We knew that based off of recent year’s civil rights and social justice needs, that 2020 was shaping up to be an especially heavy year for voter engagement… we never imagined the additional hurdles of a health pandemic coupled with a race-relations pandemic to complicate things. When The Exchange started making our transition to virtual land, we made a plan to focus on building and keeping our community together through this new space. We did so by acknowledging that we are all in the same storm, weathering it in unique boats. To that effect, I’d like to bring in some additional voices from our membership to convey the importance of voting this election cycle. Each were asked, “Why they’re voting and what’s their voting plan?”
Sibeko Jywanza –
“Voting is an important step within the process of how our democracy works. I think it is important for my choice to be known in who I want to represent my community. I plan to vote early. I usually go down to the City-County Building to cast my vote. I vote early to get my vote in as soon as possible and so I can help during Election Day. Plus when I vote early I experience fewer crowds which means less of a wait.”
“I believe it is my American responsibility and privilege to vote for each office individually and not to do a straight ballot, which honestly I think shouldn’t be an option. I educate myself on the issues and decide the best candidate. I plan to vote absentee.”
“I’m voting because it’s time for America to work better for the Black Community. Voting is one part of ensuring that happens, the other part is engaging locally to demand legislation that is inclusive. To cast my ballot, I’ll be voting in-person early the week of 10/6 at the Lawrence Township Community Center.”
There is an overwhelming number of reasons to vote. The top reason for me, a black, female, millennial, is because our country and our communities need new leaders. We need decision-makers to be people who represent our communities and reflect the next generation.
The call to vote is not new. We have been encouraged time after time to be engaged in community. John Lewis directed us to speak up, to do something and to get in the way. Maya Angelou challenged us to change the things we do not like. President Barack Obama encouraged us to be the change that we seek.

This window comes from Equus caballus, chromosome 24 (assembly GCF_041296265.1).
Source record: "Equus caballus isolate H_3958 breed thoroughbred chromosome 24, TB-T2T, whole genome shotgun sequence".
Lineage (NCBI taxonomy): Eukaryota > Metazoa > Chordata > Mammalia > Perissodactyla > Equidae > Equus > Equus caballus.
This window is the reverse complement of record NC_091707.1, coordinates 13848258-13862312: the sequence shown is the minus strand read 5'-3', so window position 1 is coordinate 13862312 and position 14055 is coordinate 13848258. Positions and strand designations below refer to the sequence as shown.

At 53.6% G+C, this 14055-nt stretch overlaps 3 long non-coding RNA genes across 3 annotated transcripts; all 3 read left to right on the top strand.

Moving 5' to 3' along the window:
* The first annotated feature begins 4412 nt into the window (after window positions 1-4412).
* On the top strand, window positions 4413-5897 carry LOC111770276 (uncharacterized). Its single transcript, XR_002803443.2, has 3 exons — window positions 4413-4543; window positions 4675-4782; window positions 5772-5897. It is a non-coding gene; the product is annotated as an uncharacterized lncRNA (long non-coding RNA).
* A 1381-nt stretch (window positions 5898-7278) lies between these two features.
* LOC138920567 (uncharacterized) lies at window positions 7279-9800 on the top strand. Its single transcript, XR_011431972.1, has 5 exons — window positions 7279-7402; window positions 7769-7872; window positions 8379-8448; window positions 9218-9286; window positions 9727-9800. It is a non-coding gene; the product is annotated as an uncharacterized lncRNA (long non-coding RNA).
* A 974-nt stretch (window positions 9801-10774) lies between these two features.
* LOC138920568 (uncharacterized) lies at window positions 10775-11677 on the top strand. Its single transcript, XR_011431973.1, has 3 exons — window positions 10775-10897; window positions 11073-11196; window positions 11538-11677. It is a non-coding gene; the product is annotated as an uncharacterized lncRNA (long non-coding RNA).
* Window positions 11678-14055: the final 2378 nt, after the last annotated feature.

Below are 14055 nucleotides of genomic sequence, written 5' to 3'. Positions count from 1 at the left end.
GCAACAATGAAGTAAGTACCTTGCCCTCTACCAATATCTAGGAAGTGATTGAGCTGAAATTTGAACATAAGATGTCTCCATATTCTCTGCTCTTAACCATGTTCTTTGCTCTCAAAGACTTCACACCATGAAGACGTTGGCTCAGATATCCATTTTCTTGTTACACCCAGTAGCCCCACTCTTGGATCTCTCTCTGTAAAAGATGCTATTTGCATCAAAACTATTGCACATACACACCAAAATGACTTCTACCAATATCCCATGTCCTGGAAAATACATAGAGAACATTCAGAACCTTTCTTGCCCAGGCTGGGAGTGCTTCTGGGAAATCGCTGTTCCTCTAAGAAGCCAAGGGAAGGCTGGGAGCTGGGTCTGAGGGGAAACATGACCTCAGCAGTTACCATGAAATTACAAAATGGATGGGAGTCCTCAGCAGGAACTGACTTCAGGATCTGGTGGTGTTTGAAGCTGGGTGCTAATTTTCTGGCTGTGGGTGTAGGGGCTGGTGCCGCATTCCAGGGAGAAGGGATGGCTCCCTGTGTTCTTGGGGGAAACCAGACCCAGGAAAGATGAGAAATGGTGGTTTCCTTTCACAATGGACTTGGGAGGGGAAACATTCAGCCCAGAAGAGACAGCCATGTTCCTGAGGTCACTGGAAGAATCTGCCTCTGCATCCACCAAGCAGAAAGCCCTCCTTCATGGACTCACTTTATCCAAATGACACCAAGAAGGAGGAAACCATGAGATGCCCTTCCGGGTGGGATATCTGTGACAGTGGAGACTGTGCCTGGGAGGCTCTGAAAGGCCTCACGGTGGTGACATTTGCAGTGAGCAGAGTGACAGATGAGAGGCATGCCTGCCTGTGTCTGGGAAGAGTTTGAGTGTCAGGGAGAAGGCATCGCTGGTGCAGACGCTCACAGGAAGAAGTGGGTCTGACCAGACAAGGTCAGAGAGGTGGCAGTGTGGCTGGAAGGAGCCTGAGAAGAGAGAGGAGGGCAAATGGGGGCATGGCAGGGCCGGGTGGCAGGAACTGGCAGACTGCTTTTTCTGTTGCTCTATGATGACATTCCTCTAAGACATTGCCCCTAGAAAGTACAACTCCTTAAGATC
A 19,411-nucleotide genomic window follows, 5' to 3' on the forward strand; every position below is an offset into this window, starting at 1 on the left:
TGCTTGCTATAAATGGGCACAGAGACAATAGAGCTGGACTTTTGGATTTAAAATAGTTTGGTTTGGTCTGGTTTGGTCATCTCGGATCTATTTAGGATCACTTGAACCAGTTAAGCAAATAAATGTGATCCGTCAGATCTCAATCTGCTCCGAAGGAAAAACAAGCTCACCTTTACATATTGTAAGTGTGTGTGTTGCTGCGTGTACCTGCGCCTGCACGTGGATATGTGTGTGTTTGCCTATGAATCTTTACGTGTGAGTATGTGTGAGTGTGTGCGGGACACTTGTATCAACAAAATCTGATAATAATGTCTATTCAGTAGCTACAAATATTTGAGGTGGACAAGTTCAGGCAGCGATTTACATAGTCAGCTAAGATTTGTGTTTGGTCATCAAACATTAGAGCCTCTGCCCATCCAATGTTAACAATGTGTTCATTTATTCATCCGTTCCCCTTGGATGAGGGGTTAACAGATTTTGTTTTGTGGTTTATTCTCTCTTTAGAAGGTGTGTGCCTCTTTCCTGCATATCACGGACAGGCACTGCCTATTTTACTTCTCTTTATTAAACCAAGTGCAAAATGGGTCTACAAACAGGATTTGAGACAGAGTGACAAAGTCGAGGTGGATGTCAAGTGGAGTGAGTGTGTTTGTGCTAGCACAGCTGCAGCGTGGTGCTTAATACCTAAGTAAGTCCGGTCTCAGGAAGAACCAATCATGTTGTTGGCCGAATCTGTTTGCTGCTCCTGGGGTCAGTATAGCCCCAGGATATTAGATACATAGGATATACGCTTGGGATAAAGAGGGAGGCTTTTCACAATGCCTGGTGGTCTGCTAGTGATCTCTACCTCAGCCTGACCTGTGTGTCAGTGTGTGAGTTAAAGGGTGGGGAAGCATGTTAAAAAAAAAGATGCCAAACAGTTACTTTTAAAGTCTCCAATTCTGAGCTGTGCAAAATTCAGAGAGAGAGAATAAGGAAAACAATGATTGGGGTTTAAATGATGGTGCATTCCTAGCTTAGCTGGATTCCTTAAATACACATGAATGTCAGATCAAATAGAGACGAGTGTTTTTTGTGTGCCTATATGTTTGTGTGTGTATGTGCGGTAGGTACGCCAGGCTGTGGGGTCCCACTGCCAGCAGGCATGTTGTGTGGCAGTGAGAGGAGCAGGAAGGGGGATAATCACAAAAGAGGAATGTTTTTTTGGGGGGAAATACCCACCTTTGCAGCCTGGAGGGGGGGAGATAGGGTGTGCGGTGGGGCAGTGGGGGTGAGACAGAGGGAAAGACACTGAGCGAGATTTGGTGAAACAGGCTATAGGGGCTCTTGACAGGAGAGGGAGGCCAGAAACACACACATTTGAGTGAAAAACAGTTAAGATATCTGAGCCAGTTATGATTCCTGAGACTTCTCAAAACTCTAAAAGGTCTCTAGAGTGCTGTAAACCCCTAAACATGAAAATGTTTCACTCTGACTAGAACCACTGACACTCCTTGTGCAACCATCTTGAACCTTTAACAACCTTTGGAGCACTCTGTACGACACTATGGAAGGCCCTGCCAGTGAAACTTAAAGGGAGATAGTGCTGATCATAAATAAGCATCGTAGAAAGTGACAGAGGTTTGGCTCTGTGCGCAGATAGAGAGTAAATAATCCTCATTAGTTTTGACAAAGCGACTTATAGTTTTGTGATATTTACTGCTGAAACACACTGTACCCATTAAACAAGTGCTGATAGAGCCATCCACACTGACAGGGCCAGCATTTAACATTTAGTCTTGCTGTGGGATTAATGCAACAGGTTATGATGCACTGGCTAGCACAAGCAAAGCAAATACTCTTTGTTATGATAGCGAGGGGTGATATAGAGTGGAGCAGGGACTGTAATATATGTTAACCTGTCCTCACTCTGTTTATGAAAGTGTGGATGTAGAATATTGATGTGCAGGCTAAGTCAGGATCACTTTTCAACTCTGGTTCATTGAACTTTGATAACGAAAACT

It’s way past time to adhere to these wise words. It’s time to step up and be intentional about using our voices! Voting is just one way to do so and to have a personal impact. My personal voting plan is to: 1) educate myself on the candidates (not just vote down-ballot) 2) encourage others to participate 3) vote early 4) volunteer at the polls. My voting plan, however, does not stop there. I will continue to be an advocate and hold those in office accountable by attending town halls and meetings with local officials, writing letters, and making calls to express my views and sharing my thoughts and experiences with others. I believe that we should not complain without the intent to cause change. And I believe that we should not vote without the intent to hold leaders accountable. Voting only happens on one day, however, advocacy should be ongoing. Your voting plan may not be as extensive as mine, but you should be strategic about how you will be heard.
And there you have it, we have a lot of work to do collectively. Won’t you join us in casting your ballot this election cycle? In Indy, we have just under a month to participate in this election, visit https://vote.indy.gov/ for more information and to make your voting plan.
Meet The Authors
Adrianne Slash is the President of the Exchange at the Indianapolis Urban League. Sibeko Jywanza is the current Programs Chair for the Exchange and a past Exchange Leadership Fellow. Grafton Balko is a member and past Exchange Leadership Fellow. Andre Franklin is a member and past Exchange Leadership Fellow. ZeNai Brooks is a member and past Exchange Leadership Fellow.9